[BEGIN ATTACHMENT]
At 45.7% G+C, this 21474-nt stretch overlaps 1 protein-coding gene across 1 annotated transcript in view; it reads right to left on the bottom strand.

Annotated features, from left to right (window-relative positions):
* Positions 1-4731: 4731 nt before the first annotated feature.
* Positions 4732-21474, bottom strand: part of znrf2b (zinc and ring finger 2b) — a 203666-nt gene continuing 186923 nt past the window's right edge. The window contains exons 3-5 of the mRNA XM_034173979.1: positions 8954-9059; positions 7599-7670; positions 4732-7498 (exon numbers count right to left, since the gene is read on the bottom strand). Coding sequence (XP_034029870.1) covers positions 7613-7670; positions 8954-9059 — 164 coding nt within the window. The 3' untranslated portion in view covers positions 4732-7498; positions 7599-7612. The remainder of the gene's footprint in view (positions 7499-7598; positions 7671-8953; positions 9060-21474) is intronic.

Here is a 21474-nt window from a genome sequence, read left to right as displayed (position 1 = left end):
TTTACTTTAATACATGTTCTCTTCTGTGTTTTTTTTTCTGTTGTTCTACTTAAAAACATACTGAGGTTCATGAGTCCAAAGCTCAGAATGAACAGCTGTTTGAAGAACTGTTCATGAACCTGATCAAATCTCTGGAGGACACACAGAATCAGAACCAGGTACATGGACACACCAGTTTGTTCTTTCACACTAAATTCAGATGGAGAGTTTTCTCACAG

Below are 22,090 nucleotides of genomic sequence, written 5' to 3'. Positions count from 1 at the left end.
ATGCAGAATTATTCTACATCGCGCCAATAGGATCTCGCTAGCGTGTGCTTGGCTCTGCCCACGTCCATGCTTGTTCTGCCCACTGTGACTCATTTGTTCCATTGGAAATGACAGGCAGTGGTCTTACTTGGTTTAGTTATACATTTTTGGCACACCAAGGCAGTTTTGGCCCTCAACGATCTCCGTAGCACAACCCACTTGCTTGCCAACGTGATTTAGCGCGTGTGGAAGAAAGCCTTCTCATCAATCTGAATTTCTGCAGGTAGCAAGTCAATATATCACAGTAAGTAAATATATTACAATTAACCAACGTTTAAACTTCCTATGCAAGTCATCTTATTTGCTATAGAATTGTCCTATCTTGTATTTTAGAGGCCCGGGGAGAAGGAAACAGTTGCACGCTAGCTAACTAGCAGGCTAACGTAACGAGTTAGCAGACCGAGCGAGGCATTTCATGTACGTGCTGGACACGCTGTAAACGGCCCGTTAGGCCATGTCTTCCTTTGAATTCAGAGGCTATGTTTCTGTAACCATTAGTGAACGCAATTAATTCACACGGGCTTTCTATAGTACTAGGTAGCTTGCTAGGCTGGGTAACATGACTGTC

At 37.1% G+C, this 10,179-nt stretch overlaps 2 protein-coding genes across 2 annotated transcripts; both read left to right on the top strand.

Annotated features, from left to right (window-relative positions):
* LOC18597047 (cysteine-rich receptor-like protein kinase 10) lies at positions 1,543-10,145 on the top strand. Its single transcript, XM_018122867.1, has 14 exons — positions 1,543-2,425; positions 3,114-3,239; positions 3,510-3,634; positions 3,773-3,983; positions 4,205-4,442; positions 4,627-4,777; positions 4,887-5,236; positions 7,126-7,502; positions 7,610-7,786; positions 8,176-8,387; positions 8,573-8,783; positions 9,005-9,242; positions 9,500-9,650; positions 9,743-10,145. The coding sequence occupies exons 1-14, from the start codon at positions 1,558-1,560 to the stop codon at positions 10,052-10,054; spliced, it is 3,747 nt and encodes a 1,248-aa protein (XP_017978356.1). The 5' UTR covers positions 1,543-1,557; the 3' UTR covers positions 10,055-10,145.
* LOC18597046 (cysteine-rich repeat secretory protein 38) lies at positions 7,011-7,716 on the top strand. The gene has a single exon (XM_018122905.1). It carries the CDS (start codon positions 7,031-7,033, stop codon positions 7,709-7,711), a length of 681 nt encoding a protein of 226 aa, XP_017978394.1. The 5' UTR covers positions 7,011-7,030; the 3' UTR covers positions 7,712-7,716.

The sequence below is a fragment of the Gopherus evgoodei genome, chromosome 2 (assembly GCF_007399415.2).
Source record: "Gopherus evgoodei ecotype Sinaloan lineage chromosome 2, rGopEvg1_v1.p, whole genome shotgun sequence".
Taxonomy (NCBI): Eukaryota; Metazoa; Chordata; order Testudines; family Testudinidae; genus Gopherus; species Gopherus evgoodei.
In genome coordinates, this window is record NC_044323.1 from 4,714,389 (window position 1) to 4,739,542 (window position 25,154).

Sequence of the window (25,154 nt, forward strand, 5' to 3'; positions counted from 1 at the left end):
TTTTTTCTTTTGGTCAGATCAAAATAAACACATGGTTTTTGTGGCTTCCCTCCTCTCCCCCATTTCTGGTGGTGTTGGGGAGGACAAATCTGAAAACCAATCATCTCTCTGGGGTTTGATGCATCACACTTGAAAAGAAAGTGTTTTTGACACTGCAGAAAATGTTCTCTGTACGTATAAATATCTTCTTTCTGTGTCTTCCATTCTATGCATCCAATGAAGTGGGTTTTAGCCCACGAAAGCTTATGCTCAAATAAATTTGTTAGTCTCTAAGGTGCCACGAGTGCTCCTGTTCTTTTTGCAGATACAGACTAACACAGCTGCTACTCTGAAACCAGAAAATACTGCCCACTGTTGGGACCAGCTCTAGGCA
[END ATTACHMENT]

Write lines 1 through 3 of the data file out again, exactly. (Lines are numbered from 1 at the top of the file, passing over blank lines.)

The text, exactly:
At 45.7% G+C, this 21474-nt stretch overlaps 1 protein-coding gene across 1 annotated transcript in view; it reads right to left on the bottom strand.

Annotated features, from left to right (window-relative positions):
* Positions 1-4731: 4731 nt before the first annotated feature.